Novel way to make permanent magnets causes less environmental damage
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A new way to make permanent magnets, which typically have a negative environmental impact when produced, has been developed that has a much lower impact.
Most permanent magnets are made from alloys of rare earth metals, the mining and processing of which produces toxic by-products that can lead to ecological challenges around rare-earth mines and refineries.
Demand for permanent magnets is also increasing as they are a common component in renewable energy, consumer electronics and electric vehicles.
University of Leeds scientists believe they have made a breakthrough in a new advanced material, which may eventually replace rare-earth-based permanent magnets.
The researchers have developed a hybrid film from a thin layer of cobalt, which is naturally magnetic, covered with molecules of Buckminsterfullerene, a form of carbon.
The presence of the carbon dramatically boosted cobalt’s magnetic energy product, a measure of the strength of a magnet, by five times at low temperatures.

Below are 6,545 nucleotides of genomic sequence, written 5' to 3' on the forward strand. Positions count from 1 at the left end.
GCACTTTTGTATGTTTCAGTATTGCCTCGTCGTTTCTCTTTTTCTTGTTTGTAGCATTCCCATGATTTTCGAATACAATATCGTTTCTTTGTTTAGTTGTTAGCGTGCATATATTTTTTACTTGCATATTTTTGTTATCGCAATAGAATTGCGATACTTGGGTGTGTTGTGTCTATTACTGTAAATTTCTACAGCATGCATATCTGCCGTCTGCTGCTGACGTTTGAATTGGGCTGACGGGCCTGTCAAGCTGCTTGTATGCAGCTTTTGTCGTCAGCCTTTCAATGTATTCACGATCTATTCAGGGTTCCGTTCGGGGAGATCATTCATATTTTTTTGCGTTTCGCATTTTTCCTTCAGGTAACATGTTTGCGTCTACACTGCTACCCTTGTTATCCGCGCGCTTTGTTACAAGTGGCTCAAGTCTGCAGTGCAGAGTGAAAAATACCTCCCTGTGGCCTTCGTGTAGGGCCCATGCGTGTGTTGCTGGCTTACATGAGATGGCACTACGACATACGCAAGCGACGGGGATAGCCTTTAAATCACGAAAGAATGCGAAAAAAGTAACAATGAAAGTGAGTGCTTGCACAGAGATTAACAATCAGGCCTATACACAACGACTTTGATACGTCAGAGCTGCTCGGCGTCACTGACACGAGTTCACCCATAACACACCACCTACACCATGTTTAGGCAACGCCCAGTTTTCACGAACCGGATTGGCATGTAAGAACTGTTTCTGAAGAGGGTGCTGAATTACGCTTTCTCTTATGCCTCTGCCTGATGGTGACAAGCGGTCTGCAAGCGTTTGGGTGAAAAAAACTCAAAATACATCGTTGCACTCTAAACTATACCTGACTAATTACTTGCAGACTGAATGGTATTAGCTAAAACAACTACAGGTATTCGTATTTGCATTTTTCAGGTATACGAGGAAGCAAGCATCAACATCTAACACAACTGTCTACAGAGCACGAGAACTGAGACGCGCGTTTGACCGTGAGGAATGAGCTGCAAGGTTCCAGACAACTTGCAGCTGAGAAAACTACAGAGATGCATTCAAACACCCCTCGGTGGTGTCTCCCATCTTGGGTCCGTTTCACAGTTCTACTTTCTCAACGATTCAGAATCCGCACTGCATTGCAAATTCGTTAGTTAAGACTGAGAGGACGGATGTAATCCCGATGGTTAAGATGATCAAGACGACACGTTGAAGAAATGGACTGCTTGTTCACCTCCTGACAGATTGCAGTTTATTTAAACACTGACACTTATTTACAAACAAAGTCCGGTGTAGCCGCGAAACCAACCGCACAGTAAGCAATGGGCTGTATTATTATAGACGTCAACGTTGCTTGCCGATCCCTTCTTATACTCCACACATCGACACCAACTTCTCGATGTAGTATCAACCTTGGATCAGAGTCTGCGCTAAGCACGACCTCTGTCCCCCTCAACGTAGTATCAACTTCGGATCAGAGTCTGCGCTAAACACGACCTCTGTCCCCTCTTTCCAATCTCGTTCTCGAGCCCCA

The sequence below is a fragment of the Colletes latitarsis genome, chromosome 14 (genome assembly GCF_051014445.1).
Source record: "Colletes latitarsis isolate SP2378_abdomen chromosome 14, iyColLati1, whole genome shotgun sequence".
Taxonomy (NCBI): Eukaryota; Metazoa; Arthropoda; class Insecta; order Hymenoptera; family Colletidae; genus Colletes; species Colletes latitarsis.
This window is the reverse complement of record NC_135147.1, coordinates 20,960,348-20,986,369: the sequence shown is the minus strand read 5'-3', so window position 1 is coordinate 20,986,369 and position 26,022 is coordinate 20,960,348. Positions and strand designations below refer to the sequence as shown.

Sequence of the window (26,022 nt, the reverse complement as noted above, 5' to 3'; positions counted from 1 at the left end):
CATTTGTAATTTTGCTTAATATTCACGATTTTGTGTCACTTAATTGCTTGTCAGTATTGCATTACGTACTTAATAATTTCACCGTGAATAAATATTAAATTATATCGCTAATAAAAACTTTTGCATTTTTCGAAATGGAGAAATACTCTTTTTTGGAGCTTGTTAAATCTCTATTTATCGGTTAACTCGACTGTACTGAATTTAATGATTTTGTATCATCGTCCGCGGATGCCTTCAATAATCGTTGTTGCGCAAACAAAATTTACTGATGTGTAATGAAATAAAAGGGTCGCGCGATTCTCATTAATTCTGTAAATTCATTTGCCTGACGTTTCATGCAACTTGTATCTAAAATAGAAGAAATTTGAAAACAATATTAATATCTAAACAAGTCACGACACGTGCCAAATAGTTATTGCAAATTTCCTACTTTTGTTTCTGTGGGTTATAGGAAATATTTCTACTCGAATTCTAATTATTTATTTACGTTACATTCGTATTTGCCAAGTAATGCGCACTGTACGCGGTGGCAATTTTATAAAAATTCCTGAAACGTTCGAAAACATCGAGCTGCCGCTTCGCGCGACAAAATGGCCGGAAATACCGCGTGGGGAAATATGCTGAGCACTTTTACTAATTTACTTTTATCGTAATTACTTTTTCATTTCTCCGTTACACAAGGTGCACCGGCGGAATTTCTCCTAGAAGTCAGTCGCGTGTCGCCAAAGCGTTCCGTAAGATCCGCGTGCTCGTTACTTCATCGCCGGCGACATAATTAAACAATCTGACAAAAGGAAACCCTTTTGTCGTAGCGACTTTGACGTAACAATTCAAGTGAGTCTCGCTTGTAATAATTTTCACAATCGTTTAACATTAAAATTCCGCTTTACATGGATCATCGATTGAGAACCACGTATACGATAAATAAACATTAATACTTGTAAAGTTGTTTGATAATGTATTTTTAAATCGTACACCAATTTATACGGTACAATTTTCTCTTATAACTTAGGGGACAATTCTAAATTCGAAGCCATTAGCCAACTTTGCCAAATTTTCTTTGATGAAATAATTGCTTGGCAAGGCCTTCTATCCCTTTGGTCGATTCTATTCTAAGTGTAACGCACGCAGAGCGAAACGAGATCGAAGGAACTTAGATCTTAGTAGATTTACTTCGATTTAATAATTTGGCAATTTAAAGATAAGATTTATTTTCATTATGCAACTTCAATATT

The research team observed the increase in magnetic strength at -195°C , but they hope by chemically manipulating the carbon molecules, they will be able to get the same effect at room temperature.
Co-principal investigator Dr Tim Moorsom said: “This is the first indication I have seen that a rare-earth-free magnet could compare to something like samarium cobalt, a rare-earth-based permanent magnet.
“While we have only seen this effect at low temperatures thus far, I am hopeful that a hybrid magnetic material similar to this will one day replace rare earth permanent magnets, helping to mitigate the environmental damage they cause.”
Although carbon is not magnetic, the way the molecules bond to the cobalt surface causes a magnetic pinning effect, which prevents the magnetism in the cobalt from changing direction, even in strong opposing fields. This surface interaction is the key to the unusually high magnetic energy of the hybrid material.
While it may be a long time before hybrid magnets are ready to be used in wind turbines or electric cars, there are other applications which are closer at hand.
Co-principal investigator Dr Oscar Cespedes, said: “Although room temperature applications in bulk permanent magnetism may be a long way off, the use of molecular coupling to tune the magnetic properties of thin films, for example in magnetic memories, is a tantalising prospect that is within easy reach.”
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